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The efficacy of linalool, a major component of freshly-milled Ocimum canum Sims (Lamiaceae), for protection against postharvest damage by certain stored product Coleoptera


Journal of Stored Products Research 27(4): 213-220
The efficacy of linalool, a major component of freshly-milled Ocimum canum Sims (Lamiaceae), for protection against postharvest damage by certain stored product Coleoptera
Linalool was present at 8.6 plus or minus 0.9 mg/g in the dried leaves of Ocimum canum Sims, an annual mint used in Rwanda to protect against postharvest insect damage. Direct exposure of adults of Zabrotes subfasciatus (Bohem.) to milled, dried O. canum leaves resulted in 100% mortality of males and 50% mortality of females after 48 hr. Dose-response curves for linalool were completed with adult Z. subfasciatus, Acanthoscelides obtectus (Say), Rhyzopertha dominica (F.), and Sitophilus oryzae (L.) using a filter paper bioassay. The LC50 values were: 428 microgram/cm2 for Z. subfasciatus; 405 microgram/cm2 for A. obtectus; 428 microgram/cm2 for R. dominica; 427 microgram/cm2 for S. oryzae. Knockdown was occasionally followed by recovery at doses less than the LC50 for all species. There are significant differences in the LC50 and LT50 values for male and female Z. subfasciatus. At the lower dosages hyperactivity rarely preceded moribundity and mortality where these occurred, while at higher dosages hyperactivity occurred soon after initial exposure and preceded imminent death. A concentration increase from 250 to 750 microgram/cm2, representing a tripling of dosage, spanned the 10-100% response mortality for all species at 24hr. Air-exposure of linalool-treated papers (500 microgram/cm2) for up to 24 hr significantly decreased toxicity to both sexes of Z. subfasciatus. Quantitative analysis showed the only significant decrease in the amount of linalool to occur after 0.25 hr, and this did not fully correlate with the resulting decrease in efficacy against both sexes of Z. subfasciatus. The results are discussed in terms of the efficacy of using 0. canum for the protection against loss due to insects in the traditional food storage systems of Rwanda.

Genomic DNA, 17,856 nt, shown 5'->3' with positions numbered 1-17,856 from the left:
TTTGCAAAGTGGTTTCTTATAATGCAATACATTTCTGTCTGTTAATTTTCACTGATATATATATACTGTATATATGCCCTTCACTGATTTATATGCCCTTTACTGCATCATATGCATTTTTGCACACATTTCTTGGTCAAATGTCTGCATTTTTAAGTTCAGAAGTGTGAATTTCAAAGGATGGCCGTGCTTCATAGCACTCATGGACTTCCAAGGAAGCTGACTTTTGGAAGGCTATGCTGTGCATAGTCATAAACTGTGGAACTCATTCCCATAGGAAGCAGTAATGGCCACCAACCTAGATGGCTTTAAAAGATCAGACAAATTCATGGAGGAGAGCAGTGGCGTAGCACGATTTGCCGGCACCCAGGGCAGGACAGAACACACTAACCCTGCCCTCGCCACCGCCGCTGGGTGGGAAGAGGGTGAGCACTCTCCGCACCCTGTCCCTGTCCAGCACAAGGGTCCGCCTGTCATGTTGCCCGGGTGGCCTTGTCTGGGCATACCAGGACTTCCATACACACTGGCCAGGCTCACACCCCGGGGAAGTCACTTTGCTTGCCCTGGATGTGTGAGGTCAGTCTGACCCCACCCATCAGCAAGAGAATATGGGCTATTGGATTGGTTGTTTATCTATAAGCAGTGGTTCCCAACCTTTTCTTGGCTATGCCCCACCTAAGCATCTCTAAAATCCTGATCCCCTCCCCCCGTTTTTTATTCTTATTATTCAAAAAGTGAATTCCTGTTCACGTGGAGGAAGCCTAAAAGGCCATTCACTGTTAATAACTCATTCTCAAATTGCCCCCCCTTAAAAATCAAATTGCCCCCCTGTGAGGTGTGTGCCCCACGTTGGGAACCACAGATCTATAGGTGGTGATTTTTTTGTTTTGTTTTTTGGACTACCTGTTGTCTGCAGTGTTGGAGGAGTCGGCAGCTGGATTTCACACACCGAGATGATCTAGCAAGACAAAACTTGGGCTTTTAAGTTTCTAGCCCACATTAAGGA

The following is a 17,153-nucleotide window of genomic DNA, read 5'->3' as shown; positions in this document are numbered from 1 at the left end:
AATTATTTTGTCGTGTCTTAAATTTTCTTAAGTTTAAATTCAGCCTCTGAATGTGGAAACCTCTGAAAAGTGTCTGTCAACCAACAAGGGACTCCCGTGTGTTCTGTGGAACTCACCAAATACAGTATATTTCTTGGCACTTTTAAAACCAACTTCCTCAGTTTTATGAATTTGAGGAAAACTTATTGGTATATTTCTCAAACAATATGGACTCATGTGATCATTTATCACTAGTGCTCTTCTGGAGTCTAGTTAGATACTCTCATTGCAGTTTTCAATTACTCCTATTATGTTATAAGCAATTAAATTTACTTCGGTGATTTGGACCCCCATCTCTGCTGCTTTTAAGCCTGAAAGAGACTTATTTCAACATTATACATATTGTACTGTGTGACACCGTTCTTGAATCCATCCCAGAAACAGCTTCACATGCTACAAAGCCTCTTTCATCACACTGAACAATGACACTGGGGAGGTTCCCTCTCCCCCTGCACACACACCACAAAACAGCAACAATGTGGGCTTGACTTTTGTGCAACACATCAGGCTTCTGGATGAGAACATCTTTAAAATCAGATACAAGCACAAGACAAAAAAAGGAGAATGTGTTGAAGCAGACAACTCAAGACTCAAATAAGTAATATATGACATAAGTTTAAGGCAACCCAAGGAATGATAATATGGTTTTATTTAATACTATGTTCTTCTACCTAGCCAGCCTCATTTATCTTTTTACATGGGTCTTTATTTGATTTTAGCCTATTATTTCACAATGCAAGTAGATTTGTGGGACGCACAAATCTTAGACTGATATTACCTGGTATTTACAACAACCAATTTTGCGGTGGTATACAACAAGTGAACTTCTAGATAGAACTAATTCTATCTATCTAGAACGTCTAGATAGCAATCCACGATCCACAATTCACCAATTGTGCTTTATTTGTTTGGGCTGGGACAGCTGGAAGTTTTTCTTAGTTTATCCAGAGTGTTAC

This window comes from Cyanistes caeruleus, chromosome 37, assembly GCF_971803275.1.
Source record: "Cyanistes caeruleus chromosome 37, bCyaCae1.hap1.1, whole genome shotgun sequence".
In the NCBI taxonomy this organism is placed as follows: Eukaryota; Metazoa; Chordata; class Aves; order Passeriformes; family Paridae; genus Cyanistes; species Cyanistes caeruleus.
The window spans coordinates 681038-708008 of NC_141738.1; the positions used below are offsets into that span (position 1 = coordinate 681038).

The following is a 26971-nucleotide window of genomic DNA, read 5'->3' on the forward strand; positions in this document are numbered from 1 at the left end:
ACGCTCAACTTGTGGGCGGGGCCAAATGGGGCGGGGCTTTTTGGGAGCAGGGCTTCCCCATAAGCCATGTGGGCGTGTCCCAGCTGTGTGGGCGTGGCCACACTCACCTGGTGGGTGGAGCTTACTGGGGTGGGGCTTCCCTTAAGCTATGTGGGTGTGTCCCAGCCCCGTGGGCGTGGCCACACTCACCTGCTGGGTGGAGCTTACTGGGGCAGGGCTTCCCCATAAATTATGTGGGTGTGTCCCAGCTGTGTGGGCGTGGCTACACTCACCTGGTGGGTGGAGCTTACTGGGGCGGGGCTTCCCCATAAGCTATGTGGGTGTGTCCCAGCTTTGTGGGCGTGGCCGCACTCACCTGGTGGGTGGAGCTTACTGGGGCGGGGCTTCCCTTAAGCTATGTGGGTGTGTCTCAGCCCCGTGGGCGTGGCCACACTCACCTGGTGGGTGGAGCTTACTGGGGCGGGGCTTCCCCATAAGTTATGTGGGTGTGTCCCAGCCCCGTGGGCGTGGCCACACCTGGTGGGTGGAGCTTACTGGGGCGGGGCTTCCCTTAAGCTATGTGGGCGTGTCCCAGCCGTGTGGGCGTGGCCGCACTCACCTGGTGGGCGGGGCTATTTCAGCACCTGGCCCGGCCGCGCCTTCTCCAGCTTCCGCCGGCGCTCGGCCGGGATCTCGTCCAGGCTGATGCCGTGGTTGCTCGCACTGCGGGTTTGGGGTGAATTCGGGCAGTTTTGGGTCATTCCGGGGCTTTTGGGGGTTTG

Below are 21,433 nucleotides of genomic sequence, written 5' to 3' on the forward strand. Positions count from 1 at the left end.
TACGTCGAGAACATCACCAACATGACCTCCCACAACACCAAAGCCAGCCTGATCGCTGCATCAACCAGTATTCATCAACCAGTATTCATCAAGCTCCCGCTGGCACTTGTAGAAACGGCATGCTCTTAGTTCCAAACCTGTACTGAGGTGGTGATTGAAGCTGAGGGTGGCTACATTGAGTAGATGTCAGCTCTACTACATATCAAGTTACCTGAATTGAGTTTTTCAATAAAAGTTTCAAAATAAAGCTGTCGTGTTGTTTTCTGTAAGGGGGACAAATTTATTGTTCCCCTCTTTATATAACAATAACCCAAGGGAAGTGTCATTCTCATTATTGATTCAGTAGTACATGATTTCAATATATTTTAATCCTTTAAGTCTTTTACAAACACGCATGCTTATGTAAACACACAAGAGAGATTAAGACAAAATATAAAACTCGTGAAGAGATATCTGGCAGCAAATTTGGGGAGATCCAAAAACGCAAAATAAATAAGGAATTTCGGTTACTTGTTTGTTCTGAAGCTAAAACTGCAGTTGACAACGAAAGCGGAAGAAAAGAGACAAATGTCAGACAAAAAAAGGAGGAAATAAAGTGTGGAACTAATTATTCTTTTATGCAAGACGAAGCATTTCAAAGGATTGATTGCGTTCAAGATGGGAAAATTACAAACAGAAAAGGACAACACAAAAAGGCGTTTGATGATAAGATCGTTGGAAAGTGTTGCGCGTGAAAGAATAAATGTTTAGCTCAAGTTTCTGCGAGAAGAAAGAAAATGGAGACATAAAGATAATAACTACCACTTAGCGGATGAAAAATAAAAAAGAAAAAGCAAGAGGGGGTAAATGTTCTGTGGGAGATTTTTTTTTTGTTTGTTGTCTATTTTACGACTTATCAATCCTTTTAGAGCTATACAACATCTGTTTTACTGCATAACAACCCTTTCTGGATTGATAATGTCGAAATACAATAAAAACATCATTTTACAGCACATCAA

Accession: 002249705

DOI: 10.1016/0022-474x(91)90003-u

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